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Amazing view of Snæfellsnes across Faxafói bay by way of Quad Bikes in Iceland - Twin Peaks Quad Tour

Prices in Iceland in 2024

Updated in May 2024 to reflect prices in Iceland in 2024.

Prices in Iceland have been increasing more rapidly during the ongoing global economic flux. In global comparison, the prices in Iceland are relatively high. We took a look at the prices in the main consumer categories like food, drinks and fuel and travel related such as accommodation, day tours and activities. 

Accommodation Prices in Iceland

For tourist accommodation, Iceland has limited availability in the summer months, as most accommodation is already booked. In our example, we search for accommodation for two adults and one child (10 years old). When this was written in May 2024, 77% of accommodation in the capital area on Booking.com was unavailable in the first week of July (first to the seventh). The lowest price for accommodation with a rating was at Víðines Guesthouse, for a family room with shared bathroom for 1,110 USD/1,024 EUR. The lowest price in the “superb” (9+ out of 10) rated category was Renovated well located Townhouse in Reykjavík for 1349 USD/1245 EUR. The prices are lower in some places in the countryside. If our imaginary family of three heads to Ísafjörður in the Westfjords, they can get accommodation at Mánagisting Guesthouse (rated 6.9 out of 10 on average) in the first week of July for 929 USD/857 EUR.

If we head over to Airbnb to look for accommodation for the family in the capital area for July 1-7, the lowest price we can find is 761 USD/711 EUR in Garðabær (around 10 km from downtown Reykjavik). The lowest prices outside the capital are lower, e.g. a room in Rif (Snæfellsnes peninsula) for 474 USD/437 EUR.

The Cost of Day Tours & Activities

Here you can find a great variety of day tours and activities for your stay in Iceland. Some of the most popular day tours and activities in and from Reykjavík currently cost somewhere between around 50 EUR/54 USD and 320 EUR/346 USD:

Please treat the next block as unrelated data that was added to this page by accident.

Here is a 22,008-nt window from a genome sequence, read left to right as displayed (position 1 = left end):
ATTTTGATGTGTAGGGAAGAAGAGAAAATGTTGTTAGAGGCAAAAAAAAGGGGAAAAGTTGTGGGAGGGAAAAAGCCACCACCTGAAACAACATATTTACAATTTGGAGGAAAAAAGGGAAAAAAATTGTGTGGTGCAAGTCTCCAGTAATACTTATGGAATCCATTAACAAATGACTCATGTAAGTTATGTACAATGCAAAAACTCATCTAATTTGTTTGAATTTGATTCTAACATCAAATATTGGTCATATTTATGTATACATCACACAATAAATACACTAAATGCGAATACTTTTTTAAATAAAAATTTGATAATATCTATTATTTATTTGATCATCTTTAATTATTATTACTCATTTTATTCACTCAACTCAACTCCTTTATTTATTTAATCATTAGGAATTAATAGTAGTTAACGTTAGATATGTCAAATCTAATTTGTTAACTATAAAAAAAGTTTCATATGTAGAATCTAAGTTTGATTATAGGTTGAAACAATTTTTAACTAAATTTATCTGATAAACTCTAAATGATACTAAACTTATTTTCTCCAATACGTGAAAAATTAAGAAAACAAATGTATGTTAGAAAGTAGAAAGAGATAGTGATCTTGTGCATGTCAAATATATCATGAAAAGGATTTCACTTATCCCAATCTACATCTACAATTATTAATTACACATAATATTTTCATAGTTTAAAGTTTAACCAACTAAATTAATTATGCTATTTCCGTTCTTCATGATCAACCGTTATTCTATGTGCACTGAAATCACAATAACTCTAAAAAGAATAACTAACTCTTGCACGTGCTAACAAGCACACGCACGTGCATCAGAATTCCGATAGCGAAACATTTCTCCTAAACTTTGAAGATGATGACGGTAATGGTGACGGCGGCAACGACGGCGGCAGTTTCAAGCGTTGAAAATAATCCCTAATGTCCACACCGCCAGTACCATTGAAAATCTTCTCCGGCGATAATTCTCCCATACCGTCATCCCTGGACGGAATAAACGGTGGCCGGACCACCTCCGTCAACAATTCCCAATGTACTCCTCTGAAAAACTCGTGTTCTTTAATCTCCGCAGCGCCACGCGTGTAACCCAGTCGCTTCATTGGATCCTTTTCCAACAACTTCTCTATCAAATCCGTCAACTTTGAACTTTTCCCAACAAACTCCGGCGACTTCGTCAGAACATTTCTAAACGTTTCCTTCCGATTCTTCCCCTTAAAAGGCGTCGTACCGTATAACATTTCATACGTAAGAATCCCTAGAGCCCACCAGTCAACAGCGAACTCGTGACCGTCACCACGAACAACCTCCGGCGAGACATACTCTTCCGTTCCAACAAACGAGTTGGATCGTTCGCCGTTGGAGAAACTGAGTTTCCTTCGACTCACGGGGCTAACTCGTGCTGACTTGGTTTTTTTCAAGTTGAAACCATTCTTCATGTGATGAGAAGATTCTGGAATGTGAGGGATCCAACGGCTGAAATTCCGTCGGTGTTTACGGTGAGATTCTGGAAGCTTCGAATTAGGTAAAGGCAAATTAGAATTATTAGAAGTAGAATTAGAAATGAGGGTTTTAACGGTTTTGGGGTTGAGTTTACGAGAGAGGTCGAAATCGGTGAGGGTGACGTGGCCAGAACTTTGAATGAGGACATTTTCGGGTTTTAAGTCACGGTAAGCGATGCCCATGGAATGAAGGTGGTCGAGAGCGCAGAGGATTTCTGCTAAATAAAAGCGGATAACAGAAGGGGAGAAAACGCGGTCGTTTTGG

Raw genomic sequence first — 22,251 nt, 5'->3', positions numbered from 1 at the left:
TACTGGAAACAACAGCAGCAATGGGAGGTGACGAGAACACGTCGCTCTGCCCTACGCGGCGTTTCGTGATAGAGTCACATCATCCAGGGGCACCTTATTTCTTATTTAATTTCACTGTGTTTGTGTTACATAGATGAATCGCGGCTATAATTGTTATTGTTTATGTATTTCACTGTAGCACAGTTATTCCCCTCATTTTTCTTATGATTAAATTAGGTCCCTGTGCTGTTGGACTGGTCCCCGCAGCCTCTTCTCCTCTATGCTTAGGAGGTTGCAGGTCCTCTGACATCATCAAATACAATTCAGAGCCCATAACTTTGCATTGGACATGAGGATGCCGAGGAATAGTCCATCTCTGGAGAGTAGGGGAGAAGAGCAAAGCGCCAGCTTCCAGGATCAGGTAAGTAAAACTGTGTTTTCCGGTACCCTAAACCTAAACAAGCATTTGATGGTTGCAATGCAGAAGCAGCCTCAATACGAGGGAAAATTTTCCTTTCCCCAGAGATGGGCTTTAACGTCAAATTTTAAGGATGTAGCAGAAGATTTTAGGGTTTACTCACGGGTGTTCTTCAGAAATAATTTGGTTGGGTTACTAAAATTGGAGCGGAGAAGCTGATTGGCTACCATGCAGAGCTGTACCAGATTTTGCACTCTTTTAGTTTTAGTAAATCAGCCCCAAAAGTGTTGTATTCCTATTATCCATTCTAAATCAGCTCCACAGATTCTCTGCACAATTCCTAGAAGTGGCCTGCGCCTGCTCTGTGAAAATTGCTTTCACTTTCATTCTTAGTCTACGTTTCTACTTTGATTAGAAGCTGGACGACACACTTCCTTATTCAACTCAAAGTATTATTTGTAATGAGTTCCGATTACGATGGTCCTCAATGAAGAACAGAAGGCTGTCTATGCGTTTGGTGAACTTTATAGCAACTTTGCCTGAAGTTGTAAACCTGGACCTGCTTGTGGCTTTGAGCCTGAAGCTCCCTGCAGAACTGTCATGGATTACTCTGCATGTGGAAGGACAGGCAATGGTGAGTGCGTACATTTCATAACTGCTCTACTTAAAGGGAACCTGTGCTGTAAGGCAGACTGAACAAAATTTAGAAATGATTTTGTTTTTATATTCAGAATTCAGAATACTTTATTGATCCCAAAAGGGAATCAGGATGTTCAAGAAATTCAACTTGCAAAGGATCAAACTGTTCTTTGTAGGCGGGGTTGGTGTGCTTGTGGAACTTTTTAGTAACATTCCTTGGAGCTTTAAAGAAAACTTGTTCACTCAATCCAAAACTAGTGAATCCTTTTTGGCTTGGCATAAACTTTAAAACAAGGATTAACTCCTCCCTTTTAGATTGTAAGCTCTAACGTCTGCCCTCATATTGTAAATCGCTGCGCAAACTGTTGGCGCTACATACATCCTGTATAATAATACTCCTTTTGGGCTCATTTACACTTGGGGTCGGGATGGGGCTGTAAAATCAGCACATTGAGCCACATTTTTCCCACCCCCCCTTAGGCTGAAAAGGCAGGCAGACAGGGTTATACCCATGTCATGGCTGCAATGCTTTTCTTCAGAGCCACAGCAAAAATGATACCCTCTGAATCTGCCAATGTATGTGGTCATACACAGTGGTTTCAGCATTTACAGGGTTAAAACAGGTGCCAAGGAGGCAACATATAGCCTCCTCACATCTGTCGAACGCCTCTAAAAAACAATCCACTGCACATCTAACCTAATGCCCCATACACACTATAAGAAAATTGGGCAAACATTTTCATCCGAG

Most private tours will currently cost upwards of 466 EUR/505 USD:

More economic alternatives such as visiting museums or FlyOver Iceland could cost from around 29 EUR/31 USD to 38 EUR/41 USD:

Transportation and Car Rental Prices

The most widely used public transportation are the city buses in Reykjavík. The cost of a single trip for an adult within Reykjavík is 630 ISK (4.2 EUR/4.5 USD). A card for 24 hours unlimited trips costs 2500 ISK (17 EUR/18 USD) while you can get unlimited trips for three days (72 hours) for 5600 ISK (37 EUR/40 USD). A 30 days card is available for 10400 ISK (69 EUR/75 USD). You can also use the city buses to get to and from the international airport in Keflavik (KEF) for 2280 ISK (15 EUR/16 USD). The schedule is available on straeto.is. 

A more convenient and frequently running option to get to and from the airport is the Flybus, with BSÍ Bus Terminal as its base in Reykjavík, but you can also get straight to or from hotels downtown via their shuttle service. Airport Express drives between the airport and Reykjavík Terminal in Skógarhlíð 10.


What about car rental? Similar to accommodation, a lot of the cars are already booked for the summer. We took a look at the same period as for accommodation, the first week in July (1st to 7th). A five-seat Dacia Duster SUV is available for 81,481 ISK (540 EUR/585 USD) and for a similar price you could also get these 5-seat cars:

  • Toyota Auris
  • Toyota Corolla
  • Suzuki Vitara
  • Ford Focus
  • Volkswagen Tiguan
  • Volkswagen Golf
  • Peugeot 2008
  • Mazda 3

Food Prices in Iceland

Food prices have been increasing in Iceland as everywhere else due to rising inflation levels globally. This year, we have covered the prices of common food items in grocery stores, dishes in popular restaurants and beer in stores as well as restaurants.

Starting with food from grocery stores, this is what you can expect to pay for common items:

  • Whole milk (1 L) – 210 to 247 ISK
  • Bread (500 g) – 399 to 719 ISK
  • Bananas (1 kg) – 320 to 321 ISK

More detailed information about grocery prices in Iceland.

In popular casual dining restaurants, here are examples of what you can expect to pay:

  • Fish of the day at Snaps Bistro: 4930 ISK (33 EUR/36 USD)
  • Icelandic lamb sirloin: 6290 ISK (42 EUR/45 USD)
  • Icelandic lamb meat soup at Café Loki: 4600 ISK (31 EUR/33 USD)

More detailed information about meal prices in Iceland, including fast food and fine dining.

You might also want to have something to drink besides tap water which is fresh and comes with no extra charge. These are examples of drink prices at Forréttabarinn, a restaurant we can recommend:

  • Small beer (33 cl) – 1200 ISK (8 EUR/9 USD)
  • Large beer (50 cl) – 1600 ISK (11 EUR/12 USD)
  • A glass of house wine (white or red) – 1650 ISK (11 EUR/12 USD)
  • Soda (25 to 33 cl), e.g. Pepsi, 7UP or sparkling water – 500 ISK (3 EUR/4 USD)
  • Cocktail of the month – 2450 ISK (16 EUR/18 USD)
  • Espresso – 450 ISK (3 EUR/3 USD)
  • Coffee Americano – 550 ISK (4 EUR/4 USD)

These drink prices are similar to what you can generally expect to pay at casual dining restaurants. You might also wonder how much you can generally expect to pay for a beer in Iceland. We’ve got you covered.

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